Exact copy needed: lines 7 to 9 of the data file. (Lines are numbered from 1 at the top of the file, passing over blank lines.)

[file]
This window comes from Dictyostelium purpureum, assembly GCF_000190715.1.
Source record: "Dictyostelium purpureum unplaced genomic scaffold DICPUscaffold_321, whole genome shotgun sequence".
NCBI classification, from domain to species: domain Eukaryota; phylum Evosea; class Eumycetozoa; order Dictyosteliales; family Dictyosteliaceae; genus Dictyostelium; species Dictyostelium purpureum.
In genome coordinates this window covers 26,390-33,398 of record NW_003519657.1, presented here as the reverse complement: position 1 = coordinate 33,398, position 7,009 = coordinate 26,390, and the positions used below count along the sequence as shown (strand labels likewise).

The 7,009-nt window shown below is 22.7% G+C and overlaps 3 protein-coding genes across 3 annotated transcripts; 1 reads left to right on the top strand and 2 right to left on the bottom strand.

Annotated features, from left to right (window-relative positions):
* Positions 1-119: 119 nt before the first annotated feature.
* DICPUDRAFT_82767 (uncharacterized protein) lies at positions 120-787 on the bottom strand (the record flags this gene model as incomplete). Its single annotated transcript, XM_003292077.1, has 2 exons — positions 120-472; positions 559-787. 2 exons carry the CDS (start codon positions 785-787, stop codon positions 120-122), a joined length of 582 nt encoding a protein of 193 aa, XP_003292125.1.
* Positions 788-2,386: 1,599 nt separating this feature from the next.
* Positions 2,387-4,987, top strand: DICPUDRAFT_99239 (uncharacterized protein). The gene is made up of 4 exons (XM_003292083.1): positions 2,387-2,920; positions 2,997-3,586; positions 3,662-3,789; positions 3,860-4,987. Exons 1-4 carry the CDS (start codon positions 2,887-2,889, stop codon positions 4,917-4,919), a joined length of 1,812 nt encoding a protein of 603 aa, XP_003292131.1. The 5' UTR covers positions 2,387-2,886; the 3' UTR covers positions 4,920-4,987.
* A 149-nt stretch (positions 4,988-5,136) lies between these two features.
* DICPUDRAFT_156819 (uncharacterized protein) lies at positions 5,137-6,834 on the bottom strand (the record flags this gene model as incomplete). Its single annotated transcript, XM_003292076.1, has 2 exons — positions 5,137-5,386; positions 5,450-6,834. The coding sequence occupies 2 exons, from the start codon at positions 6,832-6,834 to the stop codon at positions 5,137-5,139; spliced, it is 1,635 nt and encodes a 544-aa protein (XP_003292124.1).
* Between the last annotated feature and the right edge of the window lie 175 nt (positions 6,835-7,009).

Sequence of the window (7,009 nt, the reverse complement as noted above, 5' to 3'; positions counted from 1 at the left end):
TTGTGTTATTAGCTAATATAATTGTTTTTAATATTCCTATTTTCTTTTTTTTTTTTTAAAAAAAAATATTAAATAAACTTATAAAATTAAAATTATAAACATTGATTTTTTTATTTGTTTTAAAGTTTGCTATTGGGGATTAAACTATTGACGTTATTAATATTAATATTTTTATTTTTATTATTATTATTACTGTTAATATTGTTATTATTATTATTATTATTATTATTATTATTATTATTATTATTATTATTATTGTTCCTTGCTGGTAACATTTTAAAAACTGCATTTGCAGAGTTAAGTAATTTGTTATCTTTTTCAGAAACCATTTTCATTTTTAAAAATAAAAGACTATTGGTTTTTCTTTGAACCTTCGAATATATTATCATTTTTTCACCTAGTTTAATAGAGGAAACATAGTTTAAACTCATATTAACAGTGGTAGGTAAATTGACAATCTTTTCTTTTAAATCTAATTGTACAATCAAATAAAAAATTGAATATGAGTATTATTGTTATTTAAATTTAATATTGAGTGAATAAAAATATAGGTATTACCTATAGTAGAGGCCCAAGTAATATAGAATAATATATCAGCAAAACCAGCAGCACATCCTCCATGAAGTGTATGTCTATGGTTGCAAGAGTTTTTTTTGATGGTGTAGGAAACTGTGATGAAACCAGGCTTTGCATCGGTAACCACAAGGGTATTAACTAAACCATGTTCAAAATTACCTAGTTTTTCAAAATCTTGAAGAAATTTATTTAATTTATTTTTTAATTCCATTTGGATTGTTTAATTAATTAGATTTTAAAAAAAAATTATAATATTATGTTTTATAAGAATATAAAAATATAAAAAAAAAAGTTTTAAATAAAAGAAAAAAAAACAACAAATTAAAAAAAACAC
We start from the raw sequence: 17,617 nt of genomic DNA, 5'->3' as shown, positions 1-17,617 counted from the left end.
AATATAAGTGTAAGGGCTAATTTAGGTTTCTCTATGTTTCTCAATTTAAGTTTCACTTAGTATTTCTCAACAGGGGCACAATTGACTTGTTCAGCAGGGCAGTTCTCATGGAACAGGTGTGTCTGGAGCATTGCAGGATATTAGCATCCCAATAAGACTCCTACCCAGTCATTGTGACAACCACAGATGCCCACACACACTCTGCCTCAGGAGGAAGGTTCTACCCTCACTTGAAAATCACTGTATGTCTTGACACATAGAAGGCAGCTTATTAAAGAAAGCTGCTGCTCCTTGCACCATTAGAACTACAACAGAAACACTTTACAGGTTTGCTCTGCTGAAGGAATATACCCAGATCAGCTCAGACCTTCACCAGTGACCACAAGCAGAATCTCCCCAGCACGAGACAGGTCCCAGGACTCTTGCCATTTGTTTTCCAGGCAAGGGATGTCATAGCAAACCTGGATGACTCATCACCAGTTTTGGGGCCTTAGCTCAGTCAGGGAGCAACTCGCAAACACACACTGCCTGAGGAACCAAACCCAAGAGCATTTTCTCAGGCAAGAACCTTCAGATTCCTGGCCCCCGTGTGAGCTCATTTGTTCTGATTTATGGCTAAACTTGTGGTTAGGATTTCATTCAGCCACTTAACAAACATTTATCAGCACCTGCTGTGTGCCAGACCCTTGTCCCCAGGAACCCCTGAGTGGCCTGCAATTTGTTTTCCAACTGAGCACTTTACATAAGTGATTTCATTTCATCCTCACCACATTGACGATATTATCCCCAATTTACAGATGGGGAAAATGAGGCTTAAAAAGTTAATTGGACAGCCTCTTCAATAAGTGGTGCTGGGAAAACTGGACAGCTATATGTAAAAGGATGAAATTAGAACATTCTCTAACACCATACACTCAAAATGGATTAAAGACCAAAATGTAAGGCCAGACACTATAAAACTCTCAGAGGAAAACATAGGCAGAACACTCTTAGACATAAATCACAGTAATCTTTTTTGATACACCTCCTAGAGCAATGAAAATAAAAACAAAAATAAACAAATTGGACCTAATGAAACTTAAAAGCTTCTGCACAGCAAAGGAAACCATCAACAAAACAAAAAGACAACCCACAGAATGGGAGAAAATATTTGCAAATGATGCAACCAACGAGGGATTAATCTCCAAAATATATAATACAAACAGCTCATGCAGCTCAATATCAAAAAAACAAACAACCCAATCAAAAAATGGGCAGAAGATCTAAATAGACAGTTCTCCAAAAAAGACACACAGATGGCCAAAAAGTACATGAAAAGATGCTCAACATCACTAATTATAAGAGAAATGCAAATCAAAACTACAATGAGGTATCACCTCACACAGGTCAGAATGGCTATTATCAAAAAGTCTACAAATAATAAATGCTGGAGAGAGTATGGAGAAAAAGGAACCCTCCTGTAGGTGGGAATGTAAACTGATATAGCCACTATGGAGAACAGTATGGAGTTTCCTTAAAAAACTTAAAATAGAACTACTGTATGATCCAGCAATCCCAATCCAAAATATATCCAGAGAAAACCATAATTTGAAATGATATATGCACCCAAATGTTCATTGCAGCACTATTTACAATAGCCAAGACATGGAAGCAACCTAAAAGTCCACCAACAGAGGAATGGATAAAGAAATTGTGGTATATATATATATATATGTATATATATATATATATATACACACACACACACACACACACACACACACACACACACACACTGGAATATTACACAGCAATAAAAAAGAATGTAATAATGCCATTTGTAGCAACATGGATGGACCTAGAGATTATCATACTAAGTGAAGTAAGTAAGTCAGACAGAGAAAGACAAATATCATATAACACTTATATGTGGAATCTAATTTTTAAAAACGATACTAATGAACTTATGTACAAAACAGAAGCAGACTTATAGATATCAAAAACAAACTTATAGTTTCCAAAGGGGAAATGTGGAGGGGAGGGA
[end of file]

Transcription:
* Positions 1-119: 119 nt before the first annotated feature.
* DICPUDRAFT_82767 (uncharacterized protein) lies at positions 120-787 on the bottom strand (the record flags this gene model as incomplete). Its single annotated transcript, XM_003292077.1, has 2 exons — positions 120-472; positions 559-787. 2 exons carry the CDS (start codon positions 785-787, stop codon positions 120-122), a joined length of 582 nt encoding a protein of 193 aa, XP_003292125.1.
* Positions 788-2,386: 1,599 nt separating this feature from the next.